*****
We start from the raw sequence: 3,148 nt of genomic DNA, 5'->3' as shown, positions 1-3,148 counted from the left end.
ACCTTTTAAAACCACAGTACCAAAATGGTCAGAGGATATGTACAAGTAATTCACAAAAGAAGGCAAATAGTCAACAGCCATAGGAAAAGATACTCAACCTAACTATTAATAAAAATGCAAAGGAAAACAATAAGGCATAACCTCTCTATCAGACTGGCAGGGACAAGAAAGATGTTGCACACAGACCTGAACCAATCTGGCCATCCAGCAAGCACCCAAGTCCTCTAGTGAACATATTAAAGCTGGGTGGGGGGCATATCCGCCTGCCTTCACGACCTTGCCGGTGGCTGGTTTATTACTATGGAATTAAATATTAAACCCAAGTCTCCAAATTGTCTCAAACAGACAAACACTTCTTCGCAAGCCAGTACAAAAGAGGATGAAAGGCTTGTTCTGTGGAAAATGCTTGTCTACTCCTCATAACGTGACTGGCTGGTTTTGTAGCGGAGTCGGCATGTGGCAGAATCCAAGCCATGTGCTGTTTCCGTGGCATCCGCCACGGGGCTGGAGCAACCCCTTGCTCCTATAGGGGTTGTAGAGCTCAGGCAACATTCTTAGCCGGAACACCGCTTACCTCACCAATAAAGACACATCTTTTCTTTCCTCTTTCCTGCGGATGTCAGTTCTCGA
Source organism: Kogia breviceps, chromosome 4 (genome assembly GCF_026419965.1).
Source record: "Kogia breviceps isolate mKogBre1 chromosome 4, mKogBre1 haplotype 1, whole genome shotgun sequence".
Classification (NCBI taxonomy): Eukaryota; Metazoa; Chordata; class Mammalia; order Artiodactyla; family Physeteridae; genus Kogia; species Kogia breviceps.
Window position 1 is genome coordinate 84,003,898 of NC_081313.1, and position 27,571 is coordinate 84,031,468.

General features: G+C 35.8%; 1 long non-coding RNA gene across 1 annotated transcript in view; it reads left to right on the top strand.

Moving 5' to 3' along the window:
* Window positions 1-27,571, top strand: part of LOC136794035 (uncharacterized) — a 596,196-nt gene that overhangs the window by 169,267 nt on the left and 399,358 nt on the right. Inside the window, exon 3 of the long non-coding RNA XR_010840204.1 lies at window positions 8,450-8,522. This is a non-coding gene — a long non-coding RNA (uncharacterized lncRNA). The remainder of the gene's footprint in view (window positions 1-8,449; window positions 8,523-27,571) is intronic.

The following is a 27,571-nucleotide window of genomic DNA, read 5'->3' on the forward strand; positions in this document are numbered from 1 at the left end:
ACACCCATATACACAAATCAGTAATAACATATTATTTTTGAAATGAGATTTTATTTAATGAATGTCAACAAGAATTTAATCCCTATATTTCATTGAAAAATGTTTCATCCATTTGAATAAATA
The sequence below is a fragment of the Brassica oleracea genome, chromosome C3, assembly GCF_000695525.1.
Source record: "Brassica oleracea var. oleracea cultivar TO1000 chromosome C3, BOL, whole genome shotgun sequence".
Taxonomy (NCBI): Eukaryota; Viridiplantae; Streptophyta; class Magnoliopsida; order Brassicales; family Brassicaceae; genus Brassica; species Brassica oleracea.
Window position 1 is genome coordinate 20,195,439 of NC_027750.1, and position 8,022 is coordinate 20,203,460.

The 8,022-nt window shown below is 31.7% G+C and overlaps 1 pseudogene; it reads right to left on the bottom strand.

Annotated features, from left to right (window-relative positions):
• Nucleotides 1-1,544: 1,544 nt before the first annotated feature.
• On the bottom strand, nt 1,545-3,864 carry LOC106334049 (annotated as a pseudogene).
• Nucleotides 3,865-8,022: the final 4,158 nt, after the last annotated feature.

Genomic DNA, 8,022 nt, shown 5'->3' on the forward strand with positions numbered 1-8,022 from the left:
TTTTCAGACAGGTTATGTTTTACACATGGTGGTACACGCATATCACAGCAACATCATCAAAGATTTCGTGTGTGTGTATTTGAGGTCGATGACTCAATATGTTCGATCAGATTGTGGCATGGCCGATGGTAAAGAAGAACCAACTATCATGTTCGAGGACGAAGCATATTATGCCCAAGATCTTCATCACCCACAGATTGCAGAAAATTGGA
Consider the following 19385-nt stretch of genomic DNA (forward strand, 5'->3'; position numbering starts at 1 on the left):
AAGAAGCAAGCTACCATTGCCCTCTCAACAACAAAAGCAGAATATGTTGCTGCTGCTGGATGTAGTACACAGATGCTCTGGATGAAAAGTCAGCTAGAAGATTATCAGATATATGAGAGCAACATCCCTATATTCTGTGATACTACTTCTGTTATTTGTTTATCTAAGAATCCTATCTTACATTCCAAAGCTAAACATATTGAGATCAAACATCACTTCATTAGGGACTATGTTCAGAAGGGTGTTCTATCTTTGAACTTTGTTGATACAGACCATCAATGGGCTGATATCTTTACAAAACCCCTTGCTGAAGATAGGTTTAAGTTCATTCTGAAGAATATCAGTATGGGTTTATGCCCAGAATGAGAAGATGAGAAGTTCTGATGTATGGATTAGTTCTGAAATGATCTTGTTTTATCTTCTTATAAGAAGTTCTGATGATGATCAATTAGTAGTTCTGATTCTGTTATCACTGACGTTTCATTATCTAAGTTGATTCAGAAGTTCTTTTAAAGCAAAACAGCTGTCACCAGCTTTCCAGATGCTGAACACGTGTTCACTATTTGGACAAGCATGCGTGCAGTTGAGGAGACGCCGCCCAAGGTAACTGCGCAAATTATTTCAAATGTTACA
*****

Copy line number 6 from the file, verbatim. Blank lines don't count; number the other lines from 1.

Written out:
Window position 1 is genome coordinate 84,003,898 of NC_081313.1, and position 27,571 is coordinate 84,031,468.